For the past little while I’ve been slowly working my way through Trust Agents: Using the Web to Build Influence, Improve Reputation, and Earn Trust, written by Julien Smith and Chris Brogan. I’ve now finished it so, without further ado, here’s my take on this New York Times bestseller.
- It’s needed – As Chris and Julien state in the book, there really is a “trust deficit” when it comes to businesses nowadays. People don’t trust advertising. Businesses have abused peoples’ trust to the point where many people are cynical about any business’ actions. Meanwhile, research continues to show that when people trust an organization, they are more likely to both speak highly of that organization and to act on that positive opinion. That’s where this book comes in.
- Accessible - Brogan and Smith have an accessible, easy-to-read style which makes the book easy to consume. The book manages to speak to a low common denominator without being condescending, and there’s a wry sense of humour behind the writing which comes through occasionally.
- Tool-agnostic – Trust Agents deliberately shies away from pointing at any tool or group of tools (beyond “the Internet”) as a “must-have” tool. Indeed, many of the tips they offer refer to real-world, offline actions, which is a refreshing change for a book largely drawing on the potential of social media. As such, this book is more of a business book than a technology or social media book.
- Good examples – Whether it’s in the real-world examples cited in the book or in the background research (I know Julien is a voracious reader so it doesn’t surprise me), there are plenty of examples of work done by other people which either relates to the concepts in the book or demonstrates them.
- Well-structured – Trust Agents is broken into eight relatively lengthy chapters, but is sufficiently well structured that the six primary concepts of the book are easy to remember and provide a decent framework for self-analysis and improvement.
The Not So Good
- Familiar examples – Many of the examples in the book are familiar to me… but then again, I probably know them because they’re the best examples. So, expect to hear about Comcast, Dell, and Gary Vaynerchuk… lots of Gary Vaynerchuk.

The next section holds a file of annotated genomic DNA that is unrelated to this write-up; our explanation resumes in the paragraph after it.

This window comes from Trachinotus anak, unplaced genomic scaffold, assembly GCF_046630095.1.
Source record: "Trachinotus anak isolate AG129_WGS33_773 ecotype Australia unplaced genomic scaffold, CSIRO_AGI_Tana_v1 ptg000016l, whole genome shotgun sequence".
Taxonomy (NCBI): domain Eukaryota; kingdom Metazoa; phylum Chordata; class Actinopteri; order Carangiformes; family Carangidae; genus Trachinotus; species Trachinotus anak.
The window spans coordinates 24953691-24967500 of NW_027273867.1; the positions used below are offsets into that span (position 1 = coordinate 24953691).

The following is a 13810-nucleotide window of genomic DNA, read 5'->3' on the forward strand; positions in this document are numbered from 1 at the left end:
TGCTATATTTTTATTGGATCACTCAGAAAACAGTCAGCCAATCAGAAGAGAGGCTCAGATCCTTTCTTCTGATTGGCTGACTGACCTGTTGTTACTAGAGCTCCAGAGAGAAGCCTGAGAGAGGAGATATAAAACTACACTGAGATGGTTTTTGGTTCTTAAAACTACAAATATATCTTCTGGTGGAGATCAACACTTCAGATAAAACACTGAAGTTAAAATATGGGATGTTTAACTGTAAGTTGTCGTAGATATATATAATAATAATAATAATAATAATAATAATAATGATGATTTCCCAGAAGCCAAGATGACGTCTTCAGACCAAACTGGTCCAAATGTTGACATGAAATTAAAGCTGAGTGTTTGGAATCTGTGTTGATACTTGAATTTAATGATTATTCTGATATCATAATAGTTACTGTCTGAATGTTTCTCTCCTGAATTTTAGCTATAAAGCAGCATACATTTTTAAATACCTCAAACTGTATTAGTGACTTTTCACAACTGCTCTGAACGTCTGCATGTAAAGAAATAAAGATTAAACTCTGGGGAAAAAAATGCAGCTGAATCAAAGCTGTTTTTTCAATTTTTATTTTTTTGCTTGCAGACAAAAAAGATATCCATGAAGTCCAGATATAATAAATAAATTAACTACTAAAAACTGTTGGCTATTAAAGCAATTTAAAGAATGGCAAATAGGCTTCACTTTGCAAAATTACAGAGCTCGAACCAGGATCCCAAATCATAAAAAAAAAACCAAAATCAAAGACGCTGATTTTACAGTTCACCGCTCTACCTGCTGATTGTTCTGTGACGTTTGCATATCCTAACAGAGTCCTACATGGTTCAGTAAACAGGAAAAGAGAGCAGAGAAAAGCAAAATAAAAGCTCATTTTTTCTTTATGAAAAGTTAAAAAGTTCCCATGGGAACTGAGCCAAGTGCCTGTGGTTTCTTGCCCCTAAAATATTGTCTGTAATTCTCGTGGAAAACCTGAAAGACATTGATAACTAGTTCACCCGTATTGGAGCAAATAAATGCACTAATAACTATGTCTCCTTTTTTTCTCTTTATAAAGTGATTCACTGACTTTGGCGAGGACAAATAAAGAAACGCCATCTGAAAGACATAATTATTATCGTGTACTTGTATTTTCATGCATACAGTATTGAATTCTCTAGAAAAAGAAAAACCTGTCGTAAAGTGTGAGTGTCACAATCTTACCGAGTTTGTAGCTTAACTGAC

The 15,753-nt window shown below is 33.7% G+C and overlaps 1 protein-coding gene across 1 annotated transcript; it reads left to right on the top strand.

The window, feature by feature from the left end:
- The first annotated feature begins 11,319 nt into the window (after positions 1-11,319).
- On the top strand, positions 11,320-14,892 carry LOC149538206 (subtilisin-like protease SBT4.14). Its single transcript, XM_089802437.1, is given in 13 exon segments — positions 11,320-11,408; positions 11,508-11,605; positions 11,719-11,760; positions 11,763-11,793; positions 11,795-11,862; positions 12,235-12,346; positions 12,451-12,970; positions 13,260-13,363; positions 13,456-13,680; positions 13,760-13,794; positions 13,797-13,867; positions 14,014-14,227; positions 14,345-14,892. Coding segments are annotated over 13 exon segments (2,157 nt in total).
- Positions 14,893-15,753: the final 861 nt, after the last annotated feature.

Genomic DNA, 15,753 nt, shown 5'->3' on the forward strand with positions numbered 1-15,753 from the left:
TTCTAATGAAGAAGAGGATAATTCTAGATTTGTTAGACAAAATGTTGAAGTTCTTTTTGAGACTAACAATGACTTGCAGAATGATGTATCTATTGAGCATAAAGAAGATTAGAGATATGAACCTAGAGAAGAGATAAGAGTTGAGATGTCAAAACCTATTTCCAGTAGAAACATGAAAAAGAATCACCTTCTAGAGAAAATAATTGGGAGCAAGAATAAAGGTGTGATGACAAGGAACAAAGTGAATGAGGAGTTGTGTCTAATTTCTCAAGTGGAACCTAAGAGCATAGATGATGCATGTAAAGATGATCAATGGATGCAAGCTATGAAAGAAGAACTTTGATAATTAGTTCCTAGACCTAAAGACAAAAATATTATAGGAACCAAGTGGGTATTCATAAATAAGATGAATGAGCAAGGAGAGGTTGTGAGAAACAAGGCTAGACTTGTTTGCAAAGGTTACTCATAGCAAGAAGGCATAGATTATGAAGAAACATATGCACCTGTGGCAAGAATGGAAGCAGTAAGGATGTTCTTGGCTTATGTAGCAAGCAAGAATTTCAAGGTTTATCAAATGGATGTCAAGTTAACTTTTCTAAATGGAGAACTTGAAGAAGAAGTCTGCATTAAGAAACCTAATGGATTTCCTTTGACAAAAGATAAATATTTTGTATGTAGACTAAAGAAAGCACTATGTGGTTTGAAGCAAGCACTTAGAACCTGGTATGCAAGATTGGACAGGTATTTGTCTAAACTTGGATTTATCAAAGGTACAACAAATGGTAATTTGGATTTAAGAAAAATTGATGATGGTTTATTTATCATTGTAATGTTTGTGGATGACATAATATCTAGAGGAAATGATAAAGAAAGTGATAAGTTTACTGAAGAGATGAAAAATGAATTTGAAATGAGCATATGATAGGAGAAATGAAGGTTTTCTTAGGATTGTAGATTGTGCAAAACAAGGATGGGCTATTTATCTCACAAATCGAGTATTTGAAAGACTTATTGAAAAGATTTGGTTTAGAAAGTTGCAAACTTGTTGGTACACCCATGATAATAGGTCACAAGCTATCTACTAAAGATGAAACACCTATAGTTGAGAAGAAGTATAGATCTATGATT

- Basic – You may read much of Trust Agents and wonder what the big deal is about the advice – much of it is common sense. The flip side, of course, is that for years now businesses have been ignoring the kind of advice that makes you think “well duh,” hence the demand for books like this.
- Challenging for large businesses – I can see a lot of these techniques being very difficult for large businesses. Much of the book is more likely to be adopted by small businesses. This isn’t necessarily a bad thing, though – more of a reflection on how far many large organizations have fallen over time, to the point where the idea of individuals becoming Trust Agents is anathema to how they work.
- It’s not for you – I would agree with Christopher S. Penn – the people who most need this book likely aren’t the ones who would ever buy it. So, if you know someone like that, pick up a copy for them. If they have any sense, they’ll thank you for it.
The six principles of the book are simple enough concepts to absorb:
- Make your own game – business model innovation. Learn from trial and error; experiment
- Be “one of us” – be genuine, not a gate-crashing outsider
- Archimedes effect – generate leverage from your successes
- Agent zero – become the person at the centre of your network
- Human artist – improve your interpersonal skills; empower other people to succeed
- Build an army – work with your network to accomplish tasks
Simple… and effective.
Trust Agents is a refreshing change from many of the books I’ve read recently. Like Mitch Joel’s Six Pixels of Separation, it’s not targeted at those of us already in the social media space – Brogan and Smith clearly note that they hope to reach a completely new group of people with this book. However, just like the former, it’s an enjoyable read for those of us who may already know (at least implicitly) much of the content within.
For people new to social media and its effects on communication and business strategy, this is an extremely valuable read.